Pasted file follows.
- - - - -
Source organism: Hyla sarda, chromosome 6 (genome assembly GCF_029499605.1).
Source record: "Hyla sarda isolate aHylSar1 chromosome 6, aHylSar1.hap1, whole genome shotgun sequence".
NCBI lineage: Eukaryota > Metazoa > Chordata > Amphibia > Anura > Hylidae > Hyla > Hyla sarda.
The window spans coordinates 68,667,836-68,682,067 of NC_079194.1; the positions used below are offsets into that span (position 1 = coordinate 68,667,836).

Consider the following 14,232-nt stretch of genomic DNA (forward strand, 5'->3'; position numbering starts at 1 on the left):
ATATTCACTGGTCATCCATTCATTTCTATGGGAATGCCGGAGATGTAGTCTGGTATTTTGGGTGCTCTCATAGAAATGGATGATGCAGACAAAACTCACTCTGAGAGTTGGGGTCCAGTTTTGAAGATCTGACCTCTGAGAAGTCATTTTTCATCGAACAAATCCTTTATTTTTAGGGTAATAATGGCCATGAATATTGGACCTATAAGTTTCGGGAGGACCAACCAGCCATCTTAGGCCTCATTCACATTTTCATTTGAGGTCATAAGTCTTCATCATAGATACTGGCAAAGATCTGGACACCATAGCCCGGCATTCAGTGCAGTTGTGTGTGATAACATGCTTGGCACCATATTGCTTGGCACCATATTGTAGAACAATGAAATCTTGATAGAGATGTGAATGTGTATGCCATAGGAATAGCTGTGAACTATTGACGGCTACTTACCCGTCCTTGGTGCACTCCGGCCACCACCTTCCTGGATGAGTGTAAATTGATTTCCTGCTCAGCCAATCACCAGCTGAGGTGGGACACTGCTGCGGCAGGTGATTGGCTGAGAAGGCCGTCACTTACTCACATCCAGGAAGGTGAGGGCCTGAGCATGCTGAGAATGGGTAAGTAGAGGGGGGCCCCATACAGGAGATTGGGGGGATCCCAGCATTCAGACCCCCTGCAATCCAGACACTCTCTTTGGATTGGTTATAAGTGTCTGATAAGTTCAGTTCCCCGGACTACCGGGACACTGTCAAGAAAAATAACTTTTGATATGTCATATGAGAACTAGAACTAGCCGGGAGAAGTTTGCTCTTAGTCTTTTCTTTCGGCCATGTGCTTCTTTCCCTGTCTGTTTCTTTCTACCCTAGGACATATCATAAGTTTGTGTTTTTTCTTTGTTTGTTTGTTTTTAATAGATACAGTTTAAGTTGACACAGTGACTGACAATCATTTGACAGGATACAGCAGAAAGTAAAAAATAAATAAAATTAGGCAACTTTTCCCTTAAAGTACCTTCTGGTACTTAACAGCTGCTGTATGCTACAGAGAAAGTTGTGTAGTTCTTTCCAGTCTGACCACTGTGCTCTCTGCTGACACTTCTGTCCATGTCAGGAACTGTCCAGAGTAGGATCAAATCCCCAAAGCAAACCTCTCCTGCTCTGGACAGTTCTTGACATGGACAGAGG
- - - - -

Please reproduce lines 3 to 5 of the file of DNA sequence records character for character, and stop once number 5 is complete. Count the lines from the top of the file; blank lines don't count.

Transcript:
NCBI lineage: Eukaryota > Metazoa > Chordata > Amphibia > Anura > Hylidae > Hyla > Hyla sarda.
The window spans coordinates 68,667,836-68,682,067 of NC_079194.1; the positions used below are offsets into that span (position 1 = coordinate 68,667,836).

Consider the following 14,232-nt stretch of genomic DNA (forward strand, 5'->3'; position numbering starts at 1 on the left):